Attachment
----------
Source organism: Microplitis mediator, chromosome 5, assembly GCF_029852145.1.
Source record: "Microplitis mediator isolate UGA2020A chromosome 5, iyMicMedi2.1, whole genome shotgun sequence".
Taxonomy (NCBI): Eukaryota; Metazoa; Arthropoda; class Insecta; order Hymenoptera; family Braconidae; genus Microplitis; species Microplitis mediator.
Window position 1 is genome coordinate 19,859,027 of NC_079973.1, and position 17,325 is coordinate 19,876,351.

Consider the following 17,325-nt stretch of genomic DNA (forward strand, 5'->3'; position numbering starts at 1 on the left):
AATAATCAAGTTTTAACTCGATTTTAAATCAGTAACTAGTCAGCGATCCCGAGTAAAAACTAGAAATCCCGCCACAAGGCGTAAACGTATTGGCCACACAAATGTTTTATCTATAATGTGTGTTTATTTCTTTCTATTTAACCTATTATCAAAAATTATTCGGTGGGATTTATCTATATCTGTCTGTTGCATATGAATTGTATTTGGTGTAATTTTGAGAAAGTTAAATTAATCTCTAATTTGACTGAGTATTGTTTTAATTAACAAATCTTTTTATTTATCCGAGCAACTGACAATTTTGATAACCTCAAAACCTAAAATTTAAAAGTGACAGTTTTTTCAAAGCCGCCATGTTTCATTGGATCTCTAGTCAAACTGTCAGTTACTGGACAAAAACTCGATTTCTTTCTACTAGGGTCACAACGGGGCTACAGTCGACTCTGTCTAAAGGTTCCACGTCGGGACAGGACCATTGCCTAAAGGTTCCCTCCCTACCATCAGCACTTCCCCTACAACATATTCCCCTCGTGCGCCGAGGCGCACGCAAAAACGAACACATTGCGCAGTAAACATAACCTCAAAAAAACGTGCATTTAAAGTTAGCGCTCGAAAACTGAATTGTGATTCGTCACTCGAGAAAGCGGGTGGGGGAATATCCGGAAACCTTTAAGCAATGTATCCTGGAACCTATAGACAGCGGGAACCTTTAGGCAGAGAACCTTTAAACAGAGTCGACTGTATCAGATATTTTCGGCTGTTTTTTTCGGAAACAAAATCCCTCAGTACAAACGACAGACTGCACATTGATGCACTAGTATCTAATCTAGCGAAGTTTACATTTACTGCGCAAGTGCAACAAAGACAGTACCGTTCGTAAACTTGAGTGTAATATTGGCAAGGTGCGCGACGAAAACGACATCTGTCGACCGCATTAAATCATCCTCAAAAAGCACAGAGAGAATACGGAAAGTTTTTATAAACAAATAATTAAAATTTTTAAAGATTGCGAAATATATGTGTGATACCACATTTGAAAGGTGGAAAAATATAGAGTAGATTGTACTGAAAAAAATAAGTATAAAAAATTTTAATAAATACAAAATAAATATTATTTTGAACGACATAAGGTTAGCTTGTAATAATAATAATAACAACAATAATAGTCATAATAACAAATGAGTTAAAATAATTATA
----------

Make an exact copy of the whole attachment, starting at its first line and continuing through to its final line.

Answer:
Source organism: Microplitis mediator, chromosome 5, assembly GCF_029852145.1.
Source record: "Microplitis mediator isolate UGA2020A chromosome 5, iyMicMedi2.1, whole genome shotgun sequence".
Taxonomy (NCBI): Eukaryota; Metazoa; Arthropoda; class Insecta; order Hymenoptera; family Braconidae; genus Microplitis; species Microplitis mediator.
Window position 1 is genome coordinate 19,859,027 of NC_079973.1, and position 17,325 is coordinate 19,876,351.

Consider the following 17,325-nt stretch of genomic DNA (forward strand, 5'->3'; position numbering starts at 1 on the left):
AATAATCAAGTTTTAACTCGATTTTAAATCAGTAACTAGTCAGCGATCCCGAGTAAAAACTAGAAATCCCGCCACAAGGCGTAAACGTATTGGCCACACAAATGTTTTATCTATAATGTGTGTTTATTTCTTTCTATTTAACCTATTATCAAAAATTATTCGGTGGGATTTATCTATATCTGTCTGTTGCATATGAATTGTATTTGGTGTAATTTTGAGAAAGTTAAATTAATCTCTAATTTGACTGAGTATTGTTTTAATTAACAAATCTTTTTATTTATCCGAGCAACTGACAATTTTGATAACCTCAAAACCTAAAATTTAAAAGTGACAGTTTTTTCAAAGCCGCCATGTTTCATTGGATCTCTAGTCAAACTGTCAGTTACTGGACAAAAACTCGATTTCTTTCTACTAGGGTCACAACGGGGCTACAGTCGACTCTGTCTAAAGGTTCCACGTCGGGACAGGACCATTGCCTAAAGGTTCCCTCCCTACCATCAGCACTTCCCCTACAACATATTCCCCTCGTGCGCCGAGGCGCACGCAAAAACGAACACATTGCGCAGTAAACATAACCTCAAAAAAACGTGCATTTAAAGTTAGCGCTCGAAAACTGAATTGTGATTCGTCACTCGAGAAAGCGGGTGGGGGAATATCCGGAAACCTTTAAGCAATGTATCCTGGAACCTATAGACAGCGGGAACCTTTAGGCAGAGAACCTTTAAACAGAGTCGACTGTATCAGATATTTTCGGCTGTTTTTTTCGGAAACAAAATCCCTCAGTACAAACGACAGACTGCACATTGATGCACTAGTATCTAATCTAGCGAAGTTTACATTTACTGCGCAAGTGCAACAAAGACAGTACCGTTCGTAAACTTGAGTGTAATATTGGCAAGGTGCGCGACGAAAACGACATCTGTCGACCGCATTAAATCATCCTCAAAAAGCACAGAGAGAATACGGAAAGTTTTTATAAACAAATAATTAAAATTTTTAAAGATTGCGAAATATATGTGTGATACCACATTTGAAAGGTGGAAAAATATAGAGTAGATTGTACTGAAAAAAATAAGTATAAAAAATTTTAATAAATACAAAATAAATATTATTTTGAACGACATAAGGTTAGCTTGTAATAATAATAATAACAACAATAATAGTCATAATAACAAATGAGTTAAAATAATTATA